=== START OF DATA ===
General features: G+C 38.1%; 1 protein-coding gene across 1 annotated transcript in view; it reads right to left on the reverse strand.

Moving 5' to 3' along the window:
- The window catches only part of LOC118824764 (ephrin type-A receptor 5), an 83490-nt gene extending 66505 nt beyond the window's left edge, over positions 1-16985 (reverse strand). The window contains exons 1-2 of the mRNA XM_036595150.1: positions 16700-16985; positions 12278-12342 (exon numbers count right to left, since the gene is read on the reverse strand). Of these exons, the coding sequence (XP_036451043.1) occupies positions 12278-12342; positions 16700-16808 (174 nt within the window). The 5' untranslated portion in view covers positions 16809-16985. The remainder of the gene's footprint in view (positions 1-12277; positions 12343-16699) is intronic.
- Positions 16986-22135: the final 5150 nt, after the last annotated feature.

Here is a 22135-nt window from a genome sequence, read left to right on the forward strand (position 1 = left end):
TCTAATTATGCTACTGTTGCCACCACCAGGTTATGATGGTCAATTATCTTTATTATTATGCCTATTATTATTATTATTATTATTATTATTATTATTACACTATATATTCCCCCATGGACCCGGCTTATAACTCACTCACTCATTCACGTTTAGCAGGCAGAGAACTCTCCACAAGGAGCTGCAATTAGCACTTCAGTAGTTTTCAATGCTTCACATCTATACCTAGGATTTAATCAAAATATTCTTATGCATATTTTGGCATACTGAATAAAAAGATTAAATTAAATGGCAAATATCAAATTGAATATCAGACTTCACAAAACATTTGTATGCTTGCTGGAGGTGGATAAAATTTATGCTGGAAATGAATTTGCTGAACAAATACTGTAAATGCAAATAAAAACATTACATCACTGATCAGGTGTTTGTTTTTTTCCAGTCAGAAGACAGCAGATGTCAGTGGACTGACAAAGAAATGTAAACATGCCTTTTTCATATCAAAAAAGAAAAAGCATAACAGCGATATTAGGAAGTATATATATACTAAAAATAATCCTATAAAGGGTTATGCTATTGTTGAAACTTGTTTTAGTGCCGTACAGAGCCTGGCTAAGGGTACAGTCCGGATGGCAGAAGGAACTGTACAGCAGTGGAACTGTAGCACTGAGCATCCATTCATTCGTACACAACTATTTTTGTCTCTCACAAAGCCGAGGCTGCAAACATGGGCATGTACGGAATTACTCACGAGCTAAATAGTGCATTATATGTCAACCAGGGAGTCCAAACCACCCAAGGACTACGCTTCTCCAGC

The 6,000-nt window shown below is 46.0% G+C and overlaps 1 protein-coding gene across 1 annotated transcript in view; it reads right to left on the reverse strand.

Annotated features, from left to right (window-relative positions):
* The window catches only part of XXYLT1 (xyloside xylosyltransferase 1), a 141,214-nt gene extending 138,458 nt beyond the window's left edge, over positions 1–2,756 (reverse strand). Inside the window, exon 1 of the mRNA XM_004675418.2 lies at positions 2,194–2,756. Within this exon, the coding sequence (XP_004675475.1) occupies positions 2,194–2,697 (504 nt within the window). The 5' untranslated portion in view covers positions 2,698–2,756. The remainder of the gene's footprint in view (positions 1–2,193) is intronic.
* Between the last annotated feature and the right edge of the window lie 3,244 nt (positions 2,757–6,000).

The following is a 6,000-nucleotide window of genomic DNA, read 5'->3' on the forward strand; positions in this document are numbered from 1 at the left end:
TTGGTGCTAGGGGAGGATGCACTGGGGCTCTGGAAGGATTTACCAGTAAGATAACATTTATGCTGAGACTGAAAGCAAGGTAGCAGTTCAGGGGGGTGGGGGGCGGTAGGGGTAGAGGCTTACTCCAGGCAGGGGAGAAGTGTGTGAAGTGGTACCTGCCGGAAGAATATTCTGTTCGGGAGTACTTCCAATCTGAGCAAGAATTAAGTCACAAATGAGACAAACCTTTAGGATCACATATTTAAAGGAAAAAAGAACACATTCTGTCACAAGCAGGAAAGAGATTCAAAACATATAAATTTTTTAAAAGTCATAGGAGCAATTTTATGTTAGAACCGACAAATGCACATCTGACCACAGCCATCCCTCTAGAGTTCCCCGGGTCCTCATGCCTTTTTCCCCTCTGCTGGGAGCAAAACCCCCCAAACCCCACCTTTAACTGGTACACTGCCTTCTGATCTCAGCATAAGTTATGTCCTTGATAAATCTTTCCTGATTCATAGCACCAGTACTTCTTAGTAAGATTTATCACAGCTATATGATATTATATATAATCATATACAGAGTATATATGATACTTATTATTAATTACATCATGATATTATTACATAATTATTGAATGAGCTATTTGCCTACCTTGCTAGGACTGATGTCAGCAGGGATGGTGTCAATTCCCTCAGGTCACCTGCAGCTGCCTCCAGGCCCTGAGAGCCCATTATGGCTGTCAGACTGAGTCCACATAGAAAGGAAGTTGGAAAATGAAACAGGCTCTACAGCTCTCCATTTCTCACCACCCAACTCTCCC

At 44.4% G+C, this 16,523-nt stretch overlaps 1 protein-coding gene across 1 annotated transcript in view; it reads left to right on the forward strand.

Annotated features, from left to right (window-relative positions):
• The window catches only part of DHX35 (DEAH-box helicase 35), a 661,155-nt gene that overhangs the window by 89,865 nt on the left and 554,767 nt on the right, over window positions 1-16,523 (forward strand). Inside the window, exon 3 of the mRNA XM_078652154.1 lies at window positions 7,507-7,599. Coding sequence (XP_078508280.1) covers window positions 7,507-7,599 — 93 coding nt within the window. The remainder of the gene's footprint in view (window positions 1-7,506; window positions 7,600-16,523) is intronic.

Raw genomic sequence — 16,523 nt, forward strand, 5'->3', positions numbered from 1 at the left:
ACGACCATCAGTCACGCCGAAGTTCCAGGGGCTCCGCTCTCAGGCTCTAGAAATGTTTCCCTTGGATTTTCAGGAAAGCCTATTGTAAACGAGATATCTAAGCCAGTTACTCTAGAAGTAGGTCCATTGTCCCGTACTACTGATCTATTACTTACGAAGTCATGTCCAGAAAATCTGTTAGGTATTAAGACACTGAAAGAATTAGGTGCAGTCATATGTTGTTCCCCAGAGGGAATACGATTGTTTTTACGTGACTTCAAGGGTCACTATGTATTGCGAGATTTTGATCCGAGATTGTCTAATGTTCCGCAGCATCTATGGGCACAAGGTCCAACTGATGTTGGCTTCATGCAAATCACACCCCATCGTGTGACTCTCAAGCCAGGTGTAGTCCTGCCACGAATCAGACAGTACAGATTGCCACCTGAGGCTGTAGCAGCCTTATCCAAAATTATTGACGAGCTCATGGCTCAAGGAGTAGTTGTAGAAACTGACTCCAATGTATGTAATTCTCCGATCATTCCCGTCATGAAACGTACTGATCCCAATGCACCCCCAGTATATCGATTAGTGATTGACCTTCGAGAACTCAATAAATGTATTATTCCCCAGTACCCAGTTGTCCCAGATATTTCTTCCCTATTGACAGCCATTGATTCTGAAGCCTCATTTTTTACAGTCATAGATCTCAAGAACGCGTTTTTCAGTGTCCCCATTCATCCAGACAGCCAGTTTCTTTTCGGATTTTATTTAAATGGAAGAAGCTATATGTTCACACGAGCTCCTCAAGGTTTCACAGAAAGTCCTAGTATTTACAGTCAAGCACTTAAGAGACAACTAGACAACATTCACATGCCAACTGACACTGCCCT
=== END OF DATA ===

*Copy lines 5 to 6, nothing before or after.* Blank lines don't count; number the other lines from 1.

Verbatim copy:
Here is a 22135-nt window from a genome sequence, read left to right on the forward strand (position 1 = left end):
TCTAATTATGCTACTGTTGCCACCACCAGGTTATGATGGTCAATTATCTTTATTATTATGCCTATTATTATTATTATTATTATTATTATTATTATTACACTATATATTCCCCCATGGACCCGGCTTATAACTCACTCACTCATTCACGTTTAGCAGGCAGAGAACTCTCCACAAGGAGCTGCAATTAGCACTTCAGTAGTTTTCAATGCTTCACATCTATACCTAGGATTTAATCAAAATATTCTTATGCATATTTTGGCATACTGAATAAAAAGATTAAATTAAATGGCAAATATCAAATTGAATATCAGACTTCACAAAACATTTGTATGCTTGCTGGAGGTGGATAAAATTTATGCTGGAAATGAATTTGCTGAACAAATACTGTAAATGCAAATAAAAACATTACATCACTGATCAGGTGTTTGTTTTTTTCCAGTCAGAAGACAGCAGATGTCAGTGGACTGACAAAGAAATGTAAACATGCCTTTTTCATATCAAAAAAGAAAAAGCATAACAGCGATATTAGGAAGTATATATATACTAAAAATAATCCTATAAAGGGTTATGCTATTGTTGAAACTTGTTTTAGTGCCGTACAGAGCCTGGCTAAGGGTACAGTCCGGATGGCAGAAGGAACTGTACAGCAGTGGAACTGTAGCACTGAGCATCCATTCATTCGTACACAACTATTTTTGTCTCTCACAAAGCCGAGGCTGCAAACATGGGCATGTACGGAATTACTCACGAGCTAAATAGTGCATTATATGTCAACCAGGGAGTCCAAACCACCCAAGGACTACGCTTCTCCAGC